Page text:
Energy recovery of urban waste

The use of urban waste for energy creation, especially the use of technologies based in gasification, is presented as a more sustainable alternative than controlled dumping at a tip.

According to data from the European agency EUROSTAT, 13 of the 28 countries in the EU are still dumping more than 50 percent of their solid urban . These are mainly the member states situated in the south and east of the continent. Spain is seventh last in this list, with a dumping level of 251 kg per person per year.

Researchers from the Higher Technical School of Engineering (Escuela Técnica Superior de Ingeniería—ETSI) of the University of Seville have proposed a system capable of converting waste in a more controlled manner in two stages: First, the solid is converted to gas in reducing conditions (that is, in the presence of little oxygen), and then the generated gas is burned very efficiently in specifically optimised equipment. "The great environmental advantage of this method as opposed to incineration is that in reducing conditions the generation of toxic substances is minimised. The energetic efficiency of the process is, on the other hand, similar to incineration."

The environmental advantage of gasification, therefore, would be to avoid the emission of the equivalent of up to 300 kg of CO2 per ton of solid urban waste treated, while the economic impact would be to increase the rate of management of solid urban waste. The transformation of the current system of solid urban waste management would mean the fomenting, also, of the sustainable industrial activity necessary for complying with the objectives of the struggle against climate change to which Europe has committed.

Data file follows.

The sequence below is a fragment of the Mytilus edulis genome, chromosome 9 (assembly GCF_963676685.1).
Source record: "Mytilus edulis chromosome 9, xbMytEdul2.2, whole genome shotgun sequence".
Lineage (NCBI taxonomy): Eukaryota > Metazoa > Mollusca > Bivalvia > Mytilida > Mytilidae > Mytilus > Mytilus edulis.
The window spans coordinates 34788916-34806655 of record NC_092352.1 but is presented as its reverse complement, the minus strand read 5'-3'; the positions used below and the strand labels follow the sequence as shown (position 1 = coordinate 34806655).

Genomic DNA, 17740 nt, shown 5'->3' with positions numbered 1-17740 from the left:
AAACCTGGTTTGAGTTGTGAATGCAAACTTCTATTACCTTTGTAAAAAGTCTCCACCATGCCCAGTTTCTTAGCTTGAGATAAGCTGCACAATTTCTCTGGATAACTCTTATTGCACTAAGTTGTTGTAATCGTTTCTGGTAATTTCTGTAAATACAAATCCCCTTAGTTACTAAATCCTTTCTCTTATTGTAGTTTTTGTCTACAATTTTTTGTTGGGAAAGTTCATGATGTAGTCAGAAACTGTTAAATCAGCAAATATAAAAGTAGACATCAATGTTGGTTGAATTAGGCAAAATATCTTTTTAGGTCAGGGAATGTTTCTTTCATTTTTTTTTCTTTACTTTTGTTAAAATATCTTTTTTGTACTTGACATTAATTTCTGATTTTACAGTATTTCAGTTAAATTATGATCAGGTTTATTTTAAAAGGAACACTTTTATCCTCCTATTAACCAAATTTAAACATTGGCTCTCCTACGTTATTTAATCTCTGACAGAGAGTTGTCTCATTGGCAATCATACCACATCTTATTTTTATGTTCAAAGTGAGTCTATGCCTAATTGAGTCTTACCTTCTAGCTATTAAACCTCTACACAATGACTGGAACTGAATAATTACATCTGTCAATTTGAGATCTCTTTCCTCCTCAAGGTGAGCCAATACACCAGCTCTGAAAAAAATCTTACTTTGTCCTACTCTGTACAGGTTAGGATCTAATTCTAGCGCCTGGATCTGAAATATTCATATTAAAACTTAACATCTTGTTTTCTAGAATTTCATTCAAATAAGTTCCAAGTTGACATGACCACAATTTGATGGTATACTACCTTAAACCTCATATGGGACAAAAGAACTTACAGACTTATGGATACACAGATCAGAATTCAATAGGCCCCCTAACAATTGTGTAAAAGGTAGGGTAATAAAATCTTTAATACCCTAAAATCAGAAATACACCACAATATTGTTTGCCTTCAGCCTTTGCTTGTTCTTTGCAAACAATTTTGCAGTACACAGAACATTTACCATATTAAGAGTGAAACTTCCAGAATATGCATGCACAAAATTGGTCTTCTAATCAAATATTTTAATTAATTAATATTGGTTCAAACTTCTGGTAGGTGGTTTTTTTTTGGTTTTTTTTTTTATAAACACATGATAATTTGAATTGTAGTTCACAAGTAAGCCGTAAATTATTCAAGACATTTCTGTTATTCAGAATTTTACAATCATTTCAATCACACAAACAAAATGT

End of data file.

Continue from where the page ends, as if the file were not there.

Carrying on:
Today, Finland has continually experienced this type of industrial activity since 1998, and there have been pilot programmes in Germany, Norway and, above all, the United Kingdom, where the rate of solid urban waste management is significantly higher than in the other countries, "which clearly indicates the interest in promoting energy recovery as a method for managing the fraction of solid urban waste which cannot be recycled."


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More information: Cristina Aracil et al. Implementation of waste-to-energy options in landfill-dominated countries: Economic evaluation and GHG impact, Waste Management (2018). DOI: 10.1016/j.wasman.2018.03.039
Citation: Energy recovery of urban waste (2018, May 2) retrieved 18 November 2019 from https://phys.org/news/2018-05-energy-recovery-urban.html
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